The Last Christmas by Elaine Cantrell

Okay, I admit it; I was always a daddy’s girl. My daddy was the first person I ever told a story to. I couldn’t write at the time, I hadn’t even started school yet, so I dictated the story to him, and he wrote it down for me. After he died I found that story written in pencil on notebook paper safely packed away in the cedar chest where he kept important papers.

He used to work the second shift and didn’t get home until eleven. I remember begging to stay up until he came home. Sometimes Mama would let me. When she did Daddy and I would watch the late news together while he ate a fried egg sandwich. He always shared with me. I don’t even like eggs, but sharing one with Daddy made it tasty.

Daddy also gave me a marvelous gift when I was eleven. I was horse crazy, but my mother was afraid for me to have a horse in case I should get hurt. Daddy talked her into it, and one icy Christmas morning I got a beautiful palomino mare from Santa.

Years later after I got married and moved to another state I was washing dishes one morning and looked out the window when a car stopped in my driveway. It looked like Daddy’s car, but what would he be doing at my house on a workday? He said he missed me and thought he’d take a day off to drive up and see me.

When I had my first child Daddy and Mama went crazy over him, especially Daddy. After a family of girls I expect that little boy did thrill him. That little boy was Daddy’s best man at his second wedding. My mother died young.

The last Christmas Daddy was alive he baked a fruit cake to bring to my house for Christmas dinner. I know what you’re thinking: fruit cake. Daddy loved to bake. If you’d ever eaten his fruit cake you wouldn’t turn your nose up at it.

Anyway, he only brought half of the cake. He said, “I decided to freeze half of it for you to have next year. I don’t think I’ll be here.”

Everyone pooh poohed him, but Daddy was right. He died in March of the following year.

As Christmas rolled around my stepmother said, “We still have the fruit cake that David baked. I’ll bring it.”

Those words struck terror into my heart. How could we eat the last thing my father baked? Once it was gone there would never be any more. The cherries and nuts that decorated the top had been placed there by his own hands in a pattern of his own design. It wasn’t right to eat it!

But on the other hand, how could we not enjoy it as he had wished us to do? Wasn’t that why he cut it in half the previous Christmas?

I went back and forth in my mind for several weeks, but the issue was decided a week before Christmas. The cemetery in our community hosts a remembrance ceremony right before Christmas each year. They put candles in white paper bags on each grave, and after playing a carol and having a prayer, relatives of the dead light candles in remembrance of their loved ones.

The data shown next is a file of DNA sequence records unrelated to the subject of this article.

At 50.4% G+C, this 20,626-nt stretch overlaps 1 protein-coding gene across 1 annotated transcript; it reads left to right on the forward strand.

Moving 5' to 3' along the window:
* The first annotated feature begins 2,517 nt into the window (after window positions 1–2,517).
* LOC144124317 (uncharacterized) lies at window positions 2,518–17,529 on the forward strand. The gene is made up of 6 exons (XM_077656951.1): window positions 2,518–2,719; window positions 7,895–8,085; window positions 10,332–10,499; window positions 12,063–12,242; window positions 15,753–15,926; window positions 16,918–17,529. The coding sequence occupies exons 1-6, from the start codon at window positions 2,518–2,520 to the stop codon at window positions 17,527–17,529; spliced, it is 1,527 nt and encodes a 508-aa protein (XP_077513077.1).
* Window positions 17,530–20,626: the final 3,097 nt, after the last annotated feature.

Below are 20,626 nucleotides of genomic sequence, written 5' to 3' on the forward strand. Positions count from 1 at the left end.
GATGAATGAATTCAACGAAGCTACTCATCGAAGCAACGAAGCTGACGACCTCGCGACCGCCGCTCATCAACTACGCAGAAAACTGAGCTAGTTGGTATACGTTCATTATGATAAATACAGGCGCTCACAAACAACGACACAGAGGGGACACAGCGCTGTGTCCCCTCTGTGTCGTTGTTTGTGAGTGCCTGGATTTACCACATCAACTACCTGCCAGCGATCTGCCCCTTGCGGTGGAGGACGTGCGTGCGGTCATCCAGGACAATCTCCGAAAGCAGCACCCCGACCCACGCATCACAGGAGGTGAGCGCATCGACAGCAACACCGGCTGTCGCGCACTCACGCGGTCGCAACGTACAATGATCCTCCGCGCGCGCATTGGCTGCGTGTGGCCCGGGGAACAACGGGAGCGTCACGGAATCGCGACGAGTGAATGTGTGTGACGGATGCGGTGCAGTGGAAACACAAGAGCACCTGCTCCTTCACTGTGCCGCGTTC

My heart felt like a lump of ice in my chest as I joined my stepmother at the cemetery. This was the first Christmas without my father, and it had cast a shadow over my holiday. As we lighted the candle on my mother and father’s grave my stepmother said, “It’s his first Christmas in Heaven.”

I thought about that for a long time. Wasn’t Daddy’s Christmas far grander and more glorious that anything I could imagine? Wasn’t he singing with the angel choir as all of Heaven celebrated the birth of our Lord?

I looked at that candle, and for the first time since March I saw something besides caskets and felt something other than loss. I felt grateful for having had such a wonderful parent, and even though we were parted for awhile, one day we’d meet again. When we do, I intend to tell him how much I enjoyed that last fruitcake.

I don't have a picture of my father's cake, but the one at the top of the page resembles his work. That photo comes from


  1. Hi, Elaine! I really love this story--so beautifully poignant! I come from a fruitcake-loving family : ) My mom and I had a difficult relationship, but we lived together for almost 50 years. She passed away more than five years ago, and all of my other immediate family is also gone. My mother's birthday was in May, and one year I did something that really surprised her and actually made a good impression! It took a little plotting and planning, but I hoarded the ingredients for fruitcake and saved them to make her a birthday cake. I took her to work that morning on her birthday, and while she was on the job, I was busy at home making a birthday fruitcake. When I brought her home that evening and she walked through the door, she said "something smells like fruitcake". She went out to the kitchen, and there on the table was a great big glorious frutitcake with birthday candles! One of the few things that I ever did that really pleased my mother--she even bragged about it to others! They probably thought that we were both nuttier than the fruitcake, but it was a good shared memory for Mom and me.

  2. I love your story, Virginia. It's nice to know I'm not the only person who has good memories of fruitcake. Actually, I'm going to make one this year using my father's recipe. I hope you have a wonderful holiday season.

  3. Tears running down my face. My father WAS Christmas, so I "get" it. May you bask in his memories this season!

  4. Lovely post xxx I always find it amazing how dear and cherished family memories are around the Christmas holiday!

    As for fruitcake, yuck! I'm so not a fan.
    However...I do like to indulge in xmas pudding in brandy sauce on Christmas Day :)


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